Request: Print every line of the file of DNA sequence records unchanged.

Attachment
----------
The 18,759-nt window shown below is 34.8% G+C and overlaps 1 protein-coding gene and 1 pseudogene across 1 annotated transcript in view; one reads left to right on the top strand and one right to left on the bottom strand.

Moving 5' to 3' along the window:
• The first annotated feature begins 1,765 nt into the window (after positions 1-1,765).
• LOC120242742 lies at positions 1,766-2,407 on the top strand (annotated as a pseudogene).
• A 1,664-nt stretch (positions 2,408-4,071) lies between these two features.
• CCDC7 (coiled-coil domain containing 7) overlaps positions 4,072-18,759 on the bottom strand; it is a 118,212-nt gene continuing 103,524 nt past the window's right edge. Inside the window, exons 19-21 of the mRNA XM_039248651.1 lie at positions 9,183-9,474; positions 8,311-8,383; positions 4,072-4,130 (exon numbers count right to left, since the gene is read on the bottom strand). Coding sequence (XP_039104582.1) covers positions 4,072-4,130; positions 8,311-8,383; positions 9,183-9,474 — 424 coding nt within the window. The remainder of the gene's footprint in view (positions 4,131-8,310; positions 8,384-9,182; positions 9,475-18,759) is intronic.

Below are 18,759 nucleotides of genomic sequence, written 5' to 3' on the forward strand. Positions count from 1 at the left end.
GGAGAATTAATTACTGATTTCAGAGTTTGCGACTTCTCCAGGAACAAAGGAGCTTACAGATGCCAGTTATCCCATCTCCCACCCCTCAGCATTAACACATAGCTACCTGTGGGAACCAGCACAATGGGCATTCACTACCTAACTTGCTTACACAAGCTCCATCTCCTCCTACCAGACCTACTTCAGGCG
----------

The 18,759-nt window shown below is 34.8% G+C and overlaps 1 protein-coding gene and 1 pseudogene across 1 annotated transcript in view; one reads left to right on the top strand and one right to left on the bottom strand.

Moving 5' to 3' along the window:
• The first annotated feature begins 1,765 nt into the window (after positions 1-1,765).
• LOC120242742 lies at positions 1,766-2,407 on the top strand (annotated as a pseudogene).
• A 1,664-nt stretch (positions 2,408-4,071) lies between these two features.
• CCDC7 (coiled-coil domain containing 7) overlaps positions 4,072-18,759 on the bottom strand; it is a 118,212-nt gene continuing 103,524 nt past the window's right edge. Inside the window, exons 19-21 of the mRNA XM_039248651.1 lie at positions 9,183-9,474; positions 8,311-8,383; positions 4,072-4,130 (exon numbers count right to left, since the gene is read on the bottom strand). Coding sequence (XP_039104582.1) covers positions 4,072-4,130; positions 8,311-8,383; positions 9,183-9,474 — 424 coding nt within the window. The remainder of the gene's footprint in view (positions 4,131-8,310; positions 8,384-9,182; positions 9,475-18,759) is intronic.

Below are 18,759 nucleotides of genomic sequence, written 5' to 3' on the forward strand. Positions count from 1 at the left end.
GGAGAATTAATTACTGATTTCAGAGTTTGCGACTTCTCCAGGAACAAAGGAGCTTACAGATGCCAGTTATCCCATCTCCCACCCCTCAGCATTAACACATAGCTACCTGTGGGAACCAGCACAATGGGCATTCACTACCTAACTTGCTTACACAAGCTCCATCTCCTCCTACCAGACCTACTTCAGGCG